Answering the call from users and developers, Apple rolled out bold new changes to it's iOS software, the code that powers the iPhone and the iPad.
Apple's VP of Software Scott Forstall took the stage at roughly 2pm EST in San Francisco to usher in the long awaited features.
The VP said that there were over 200 new features coming to the iPhone and iPad, and took time to demonstrate 10 key ones.
Perhaps the biggest, and least expected announcement was that the new iOS no longer needs to be connected to a PC for startup the first time or to receive updates. That all happens over the air.
Sustained ovation followed the announcement.
We are living in a post PC world, Forstall says. Especially with the iPad, we are ushering in a post PC world. We know we are selling to a lot of households that just don't have computers.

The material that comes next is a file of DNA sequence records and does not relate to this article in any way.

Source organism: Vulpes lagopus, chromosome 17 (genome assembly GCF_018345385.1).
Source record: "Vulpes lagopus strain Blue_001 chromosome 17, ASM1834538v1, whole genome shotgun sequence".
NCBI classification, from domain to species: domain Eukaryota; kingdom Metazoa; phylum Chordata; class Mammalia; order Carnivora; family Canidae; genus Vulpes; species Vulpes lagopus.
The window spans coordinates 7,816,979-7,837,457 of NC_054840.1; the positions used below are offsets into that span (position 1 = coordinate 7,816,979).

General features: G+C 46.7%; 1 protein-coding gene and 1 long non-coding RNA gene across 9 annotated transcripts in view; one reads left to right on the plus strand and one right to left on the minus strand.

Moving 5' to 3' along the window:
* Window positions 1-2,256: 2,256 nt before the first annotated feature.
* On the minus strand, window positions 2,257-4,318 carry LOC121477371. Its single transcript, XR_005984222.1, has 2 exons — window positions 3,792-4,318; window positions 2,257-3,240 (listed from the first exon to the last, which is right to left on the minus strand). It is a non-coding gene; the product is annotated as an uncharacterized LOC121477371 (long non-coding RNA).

Now, if you want to cut the cord, you can, he says.
The latest iteration of the iOS will allow iPhone and iPad users to start setting up the device right out of the box, whereas before the device first needed to be connected to a PC.
The exec also introduced a new notifications feature that makes it easier to see what's happened on the phone in one place.
The way Apple notifies users now is a throw-back to its first iPhone in 2007. Pop-ups appear, sometimes interrupting a user, and forcing users to respond before they disappear. Users have frequently
The notifications are now aggregated and assessable by sliding your finger across the top. Android has a similar feature. When users visit the notification center, they can also see updates on weather and stocks.
An improved email application was also demoed, as well as a unified chat program between all iOS based devices.
The announcement came after Phil Schiller took the stage earlier to usher in new changes to the Mac OS X Lion.
Apple's WWDC will run from June 6 to Jun 10.